Regarding Safety

Get Some First Alert LED Emergency Flares for Your Car

Recorded on September 8th, 2016

AltTextHere The other night, when my car was slowly losing electrical power due to corroded battery terminals, I was getting very nervous that we’d have to pull over on some dark stretch of road if things went bad. At the time, I was without any emergency flares of any sort, and did not want some oncoming vehicle to not see us until it was too late.

Luckily, we made it home without the car dying, and right away I ordered sets of First Alert LED Emergency Flare 3-Packs for both of our cars. I’ve now put the AmazonBasics batteries in them and they are bright. Super-bright. Like, I-can’t-look-directly-at-them-bright. They can either flash or stay steadily on. They also seem like they’re made solidly, so I am feeling pretty good about having them on hand. I recommend them. Safety first!

(By the way, I’m too lazy to put Amazon Affiliate links into anything I link to on Amazon anymore, so I get exactly nothing from promoting stuff like this, except the knowledge that I’m making people safer.)

The Brightech Scorpion Battery Booster Has Now Saved Us Twice

Recorded on September 4th, 2016

In a previous post, I talked about how the Brightech Scorpion Battery Booster jumped my mother-in-law’s dead car. That was a low-stress situation. It was the middle of the day, we had fully functional cars close by, and we were in a familiar neighborhood.

But tonight my own car died as we tried to leave the Krispy Kreme parking lot well after sundown. Totally dead — not even any interior lights working. Fortunately, we had the charged Scorpion in the trunk. Again I tried to attached the negative clamp to the engine block. The engine tried to turn over, but it wouldn’t finish. I connected the negative clamp to the negative terminal of the battery, turned the key, and the engine started right up. OK, fine! I’ve learned my lesson with this thing. I don’t love hooking it up that way, but I’ll do it.

After we got on the road, my car continued to act wimpy for the next 10 miles until we got home. The instrument panel was definitely darker than usual, and every click of the turn signal caused those lights to dim a little. I just tried to give it all the gas I could to keep some kind of charge going to the electrical system. I think I actually got a shoulder cramp from being tense the whole way.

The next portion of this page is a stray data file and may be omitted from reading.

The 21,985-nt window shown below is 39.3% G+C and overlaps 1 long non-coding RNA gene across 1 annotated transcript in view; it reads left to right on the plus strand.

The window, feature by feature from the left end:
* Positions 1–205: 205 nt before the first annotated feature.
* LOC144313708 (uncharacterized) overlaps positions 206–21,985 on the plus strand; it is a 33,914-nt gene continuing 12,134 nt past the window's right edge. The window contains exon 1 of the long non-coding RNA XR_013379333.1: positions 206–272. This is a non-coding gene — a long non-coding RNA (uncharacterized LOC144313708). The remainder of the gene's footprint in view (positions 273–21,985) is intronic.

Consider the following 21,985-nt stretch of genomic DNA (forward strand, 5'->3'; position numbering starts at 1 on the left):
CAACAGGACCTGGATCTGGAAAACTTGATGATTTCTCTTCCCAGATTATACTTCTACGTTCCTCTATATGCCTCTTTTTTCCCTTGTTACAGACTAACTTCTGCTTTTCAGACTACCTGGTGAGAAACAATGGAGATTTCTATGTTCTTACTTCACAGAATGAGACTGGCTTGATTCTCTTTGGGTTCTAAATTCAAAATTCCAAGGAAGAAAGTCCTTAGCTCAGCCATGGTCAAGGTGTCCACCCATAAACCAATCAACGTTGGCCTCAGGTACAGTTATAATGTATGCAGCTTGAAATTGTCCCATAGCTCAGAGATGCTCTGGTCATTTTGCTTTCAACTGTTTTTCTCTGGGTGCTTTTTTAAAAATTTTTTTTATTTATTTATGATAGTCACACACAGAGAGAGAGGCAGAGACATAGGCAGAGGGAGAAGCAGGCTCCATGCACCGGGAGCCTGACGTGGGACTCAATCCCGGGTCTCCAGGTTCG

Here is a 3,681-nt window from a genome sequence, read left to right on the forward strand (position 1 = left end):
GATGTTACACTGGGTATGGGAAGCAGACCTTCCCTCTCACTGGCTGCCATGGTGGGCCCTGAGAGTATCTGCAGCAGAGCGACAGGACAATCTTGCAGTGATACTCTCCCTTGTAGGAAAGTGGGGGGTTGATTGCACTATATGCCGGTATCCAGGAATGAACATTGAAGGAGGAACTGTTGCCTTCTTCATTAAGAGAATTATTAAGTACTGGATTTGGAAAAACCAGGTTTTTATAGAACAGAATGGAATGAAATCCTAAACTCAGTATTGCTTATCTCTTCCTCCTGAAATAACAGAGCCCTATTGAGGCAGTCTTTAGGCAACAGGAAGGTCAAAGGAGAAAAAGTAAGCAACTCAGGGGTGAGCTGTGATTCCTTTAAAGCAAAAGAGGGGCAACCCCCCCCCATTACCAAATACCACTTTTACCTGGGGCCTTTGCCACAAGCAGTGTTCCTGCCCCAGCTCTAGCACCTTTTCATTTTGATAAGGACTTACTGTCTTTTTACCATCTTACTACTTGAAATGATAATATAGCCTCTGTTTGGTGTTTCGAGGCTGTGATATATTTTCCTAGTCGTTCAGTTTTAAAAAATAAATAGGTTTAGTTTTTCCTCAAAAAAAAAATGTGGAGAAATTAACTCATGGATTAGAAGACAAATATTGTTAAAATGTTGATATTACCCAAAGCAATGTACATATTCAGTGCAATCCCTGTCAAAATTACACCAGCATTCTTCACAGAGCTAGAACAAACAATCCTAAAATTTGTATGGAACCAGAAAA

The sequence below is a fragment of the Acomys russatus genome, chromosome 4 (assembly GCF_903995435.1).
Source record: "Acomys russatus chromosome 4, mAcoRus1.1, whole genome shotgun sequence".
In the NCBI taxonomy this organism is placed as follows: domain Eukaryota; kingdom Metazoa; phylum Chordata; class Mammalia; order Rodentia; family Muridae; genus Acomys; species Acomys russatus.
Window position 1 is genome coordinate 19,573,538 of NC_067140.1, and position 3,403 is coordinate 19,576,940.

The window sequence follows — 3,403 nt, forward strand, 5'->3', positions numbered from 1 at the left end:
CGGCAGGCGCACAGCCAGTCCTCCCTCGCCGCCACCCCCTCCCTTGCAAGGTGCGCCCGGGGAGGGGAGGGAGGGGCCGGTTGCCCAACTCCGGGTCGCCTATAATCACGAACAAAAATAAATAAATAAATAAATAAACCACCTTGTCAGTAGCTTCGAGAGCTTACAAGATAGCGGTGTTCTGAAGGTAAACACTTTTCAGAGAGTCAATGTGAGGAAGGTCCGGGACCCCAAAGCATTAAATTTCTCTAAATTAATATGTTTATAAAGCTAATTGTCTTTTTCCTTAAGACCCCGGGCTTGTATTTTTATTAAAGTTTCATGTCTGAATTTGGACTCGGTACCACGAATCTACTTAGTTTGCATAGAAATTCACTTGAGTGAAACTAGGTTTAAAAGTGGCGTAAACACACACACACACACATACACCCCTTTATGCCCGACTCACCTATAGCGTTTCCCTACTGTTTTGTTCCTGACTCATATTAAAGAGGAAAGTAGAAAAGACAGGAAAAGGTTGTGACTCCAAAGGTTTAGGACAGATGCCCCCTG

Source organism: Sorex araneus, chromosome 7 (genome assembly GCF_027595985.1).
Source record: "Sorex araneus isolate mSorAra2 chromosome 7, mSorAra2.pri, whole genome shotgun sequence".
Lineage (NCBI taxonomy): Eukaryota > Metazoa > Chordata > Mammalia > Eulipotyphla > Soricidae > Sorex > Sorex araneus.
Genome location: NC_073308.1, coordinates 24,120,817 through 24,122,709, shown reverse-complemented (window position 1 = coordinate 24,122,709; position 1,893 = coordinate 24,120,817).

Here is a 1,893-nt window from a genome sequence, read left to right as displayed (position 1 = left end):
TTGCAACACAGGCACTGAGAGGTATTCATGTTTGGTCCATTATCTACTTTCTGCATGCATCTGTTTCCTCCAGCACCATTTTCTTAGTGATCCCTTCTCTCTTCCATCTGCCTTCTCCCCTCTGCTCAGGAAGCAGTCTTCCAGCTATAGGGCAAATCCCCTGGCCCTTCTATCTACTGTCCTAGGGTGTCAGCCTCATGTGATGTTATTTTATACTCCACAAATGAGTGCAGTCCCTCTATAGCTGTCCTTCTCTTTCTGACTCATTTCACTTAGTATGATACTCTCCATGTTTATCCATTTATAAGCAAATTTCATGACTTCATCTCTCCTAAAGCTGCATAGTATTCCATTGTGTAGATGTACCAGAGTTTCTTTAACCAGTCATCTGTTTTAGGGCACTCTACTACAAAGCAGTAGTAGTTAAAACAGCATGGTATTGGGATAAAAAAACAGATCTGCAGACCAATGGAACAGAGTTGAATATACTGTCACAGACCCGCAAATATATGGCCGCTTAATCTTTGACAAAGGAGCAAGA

The problem must be the alternator, which I read tonight can lead to a bad battery. We will see what the shop has to say when they look at it. Until then, I probably won’t drive it. But when I do, the Scorpion will be with me.

Now I must order some bright LED emergency flares from Amazon.

The Brightech Scorpion Car Battery Jump Starter Works

Recorded on August 21st, 2016


Well, I have now stress-tested the Brightech Scorpion Jump Starter, and amazingly, it works. Sarah’s mom’s car wouldn’t start the other day. We took the Scorpion to her house and she was surprised when I pulled it out of the carrying case. It’s about the size of a VHS tape — maybe even a little smaller. I opened the hood, attached the red clamp to the positive terminal of the battery and the the black clamp to the engine block (as everyone is taught to do when they jump-start a car). After confirming the green all-clear LED and pressing the “Boost” button, I got in the car and turned the key. It didn’t crank. The lights on the instrument panel barely came on.

Crap. This was going to be my moment to shine, with my piece of futuristic new tech. I went through the process a few more times, waiting longer and longer for the Scorpion to charge the car’s battery. Every time, nothing. Barely a click from the ignition. I really didn’t want to have to return it, but it looked like a failure.

I re-read the manual and noticed that the diagram and the instructions specifically said to attach the black clamp to the negative terminal of the battery. Every bone in my body said not to do that, but the cables coming out of the Scorpion weren’t long enough to reach any other obviously exposed metal part of the car’s chassis, so I tentatively touched the negative clamp to the battery, didn’t see a spark, and held my breath as I got back in the car. It started right up! The part of the car that I tried first must not have had enough clean metal to carry all the current to the battery. I gave the engine some gas for a few minutes, disconnected the Scorpion, and we made it to Advance Auto to buy a new battery.

To be clear, I do not recommend ever connecting the negative clamp of a jumper cable or car battery booster directly to the negative pole of a dead battery. But in this case it was my only option and it got us out of a jam. If you get the Scorpion, always try to find a clean piece of metal for the negative clamp before doing anything else. I am not a lawyer, but I did make it through 1.5 years of electrical engineering before I bailed out.

After that was all done, I probably could have tossed the Scorpion back in the trunk of my car and gotten a sufficient charge out of it if I had needed to in the future, but I charged it fully back up at home just to be safe.

Roadside Preparedness

Recorded on August 14th, 2016

My car wouldn’t start yesterday in the Food Lion parking lot. Maybe it was due to the extreme heat? Luckily, a friend of ours was in the parking lot, about to head to the same band practice I was going to. He gave me a boost and graciously loaned me his jumper cables for the week. I immediately decided to fix that problem ASAP.

Today, I looked around and saw this good article from the Wirecutter: The Best Gear for a Roadside Emergency. I ordered us the recommended AAA jumper cables and Brightech jump starters. The Brightech looks dorky, but the review was good. And who knew there were super-small lithium ion boosters now, instead of those bulky things that never held a charge 10 years ago? I will write more about how these work when they arrive.